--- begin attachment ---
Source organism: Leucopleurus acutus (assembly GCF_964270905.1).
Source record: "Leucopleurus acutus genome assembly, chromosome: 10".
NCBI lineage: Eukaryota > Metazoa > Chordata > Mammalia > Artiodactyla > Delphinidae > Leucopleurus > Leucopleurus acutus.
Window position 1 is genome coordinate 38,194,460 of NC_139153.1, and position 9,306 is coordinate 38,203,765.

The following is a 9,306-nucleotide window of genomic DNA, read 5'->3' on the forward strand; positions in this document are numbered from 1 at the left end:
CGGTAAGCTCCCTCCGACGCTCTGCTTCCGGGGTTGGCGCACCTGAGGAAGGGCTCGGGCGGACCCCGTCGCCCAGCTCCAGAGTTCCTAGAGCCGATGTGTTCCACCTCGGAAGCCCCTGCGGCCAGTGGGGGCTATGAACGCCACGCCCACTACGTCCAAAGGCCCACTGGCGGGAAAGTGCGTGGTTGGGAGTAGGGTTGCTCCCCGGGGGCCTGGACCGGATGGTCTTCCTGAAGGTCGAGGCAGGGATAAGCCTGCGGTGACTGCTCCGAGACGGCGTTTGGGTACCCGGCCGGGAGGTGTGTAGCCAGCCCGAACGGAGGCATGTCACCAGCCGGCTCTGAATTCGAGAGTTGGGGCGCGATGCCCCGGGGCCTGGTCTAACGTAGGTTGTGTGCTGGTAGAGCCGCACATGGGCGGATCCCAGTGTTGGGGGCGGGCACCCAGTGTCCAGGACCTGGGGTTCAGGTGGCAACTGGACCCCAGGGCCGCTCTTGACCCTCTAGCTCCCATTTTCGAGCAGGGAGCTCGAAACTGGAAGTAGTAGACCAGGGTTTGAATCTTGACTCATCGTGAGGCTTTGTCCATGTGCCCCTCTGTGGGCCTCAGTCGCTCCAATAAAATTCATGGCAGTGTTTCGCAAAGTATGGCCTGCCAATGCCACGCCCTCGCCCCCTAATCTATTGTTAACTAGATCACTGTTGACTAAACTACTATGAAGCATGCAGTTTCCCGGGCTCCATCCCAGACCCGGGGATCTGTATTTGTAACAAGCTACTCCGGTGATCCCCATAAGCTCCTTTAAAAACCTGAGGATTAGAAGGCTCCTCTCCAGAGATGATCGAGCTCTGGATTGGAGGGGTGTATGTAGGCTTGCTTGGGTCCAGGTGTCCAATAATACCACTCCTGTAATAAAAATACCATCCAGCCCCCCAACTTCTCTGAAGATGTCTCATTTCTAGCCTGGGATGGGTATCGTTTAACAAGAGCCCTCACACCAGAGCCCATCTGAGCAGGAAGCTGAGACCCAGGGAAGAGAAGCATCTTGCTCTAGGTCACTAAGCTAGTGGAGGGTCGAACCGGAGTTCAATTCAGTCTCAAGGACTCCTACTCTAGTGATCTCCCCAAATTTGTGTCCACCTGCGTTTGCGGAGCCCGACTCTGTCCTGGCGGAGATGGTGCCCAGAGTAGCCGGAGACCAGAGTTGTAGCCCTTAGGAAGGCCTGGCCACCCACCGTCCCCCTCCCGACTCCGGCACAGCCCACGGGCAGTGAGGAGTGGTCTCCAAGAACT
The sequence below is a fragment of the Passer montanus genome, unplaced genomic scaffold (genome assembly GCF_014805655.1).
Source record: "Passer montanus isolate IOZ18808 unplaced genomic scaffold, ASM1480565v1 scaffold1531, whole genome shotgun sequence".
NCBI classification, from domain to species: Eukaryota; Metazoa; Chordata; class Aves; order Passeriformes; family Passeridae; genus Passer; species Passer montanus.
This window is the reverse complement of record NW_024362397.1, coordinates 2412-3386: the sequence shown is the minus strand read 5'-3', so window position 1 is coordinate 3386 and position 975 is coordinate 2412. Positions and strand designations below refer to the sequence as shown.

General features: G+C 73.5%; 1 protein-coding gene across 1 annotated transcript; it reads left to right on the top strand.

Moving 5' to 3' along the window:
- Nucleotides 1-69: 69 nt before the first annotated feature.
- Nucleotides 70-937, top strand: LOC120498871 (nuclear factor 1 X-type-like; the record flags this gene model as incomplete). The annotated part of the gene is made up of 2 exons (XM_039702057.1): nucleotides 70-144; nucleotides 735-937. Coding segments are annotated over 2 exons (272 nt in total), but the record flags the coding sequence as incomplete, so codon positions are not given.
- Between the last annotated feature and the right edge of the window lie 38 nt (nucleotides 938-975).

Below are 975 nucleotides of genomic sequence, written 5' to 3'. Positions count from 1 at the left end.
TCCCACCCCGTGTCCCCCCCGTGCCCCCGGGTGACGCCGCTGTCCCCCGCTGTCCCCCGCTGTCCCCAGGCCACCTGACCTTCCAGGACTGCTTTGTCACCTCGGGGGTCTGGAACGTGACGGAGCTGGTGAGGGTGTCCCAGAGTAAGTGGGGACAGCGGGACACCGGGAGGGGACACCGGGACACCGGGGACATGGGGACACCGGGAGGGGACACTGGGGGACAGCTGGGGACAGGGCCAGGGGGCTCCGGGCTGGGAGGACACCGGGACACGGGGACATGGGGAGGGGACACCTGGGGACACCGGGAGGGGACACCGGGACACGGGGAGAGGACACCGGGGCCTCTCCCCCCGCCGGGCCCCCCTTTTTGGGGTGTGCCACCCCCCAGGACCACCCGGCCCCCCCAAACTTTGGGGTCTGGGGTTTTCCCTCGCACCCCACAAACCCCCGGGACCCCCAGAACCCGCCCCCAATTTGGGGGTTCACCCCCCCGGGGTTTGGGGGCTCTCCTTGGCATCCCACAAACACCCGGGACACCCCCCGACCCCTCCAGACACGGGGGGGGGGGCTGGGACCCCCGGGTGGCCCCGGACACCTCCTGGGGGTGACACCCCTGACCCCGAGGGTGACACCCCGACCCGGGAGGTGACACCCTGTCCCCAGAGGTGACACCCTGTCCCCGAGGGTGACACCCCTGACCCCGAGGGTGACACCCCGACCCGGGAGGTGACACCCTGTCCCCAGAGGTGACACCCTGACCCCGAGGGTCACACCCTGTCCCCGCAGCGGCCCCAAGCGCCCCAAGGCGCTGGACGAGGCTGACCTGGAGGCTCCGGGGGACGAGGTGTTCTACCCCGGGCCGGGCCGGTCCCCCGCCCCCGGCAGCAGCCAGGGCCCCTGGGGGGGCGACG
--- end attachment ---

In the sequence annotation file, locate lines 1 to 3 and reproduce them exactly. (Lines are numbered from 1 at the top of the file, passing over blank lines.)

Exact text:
Source organism: Leucopleurus acutus (assembly GCF_964270905.1).
Source record: "Leucopleurus acutus genome assembly, chromosome: 10".
NCBI lineage: Eukaryota > Metazoa > Chordata > Mammalia > Artiodactyla > Delphinidae > Leucopleurus > Leucopleurus acutus.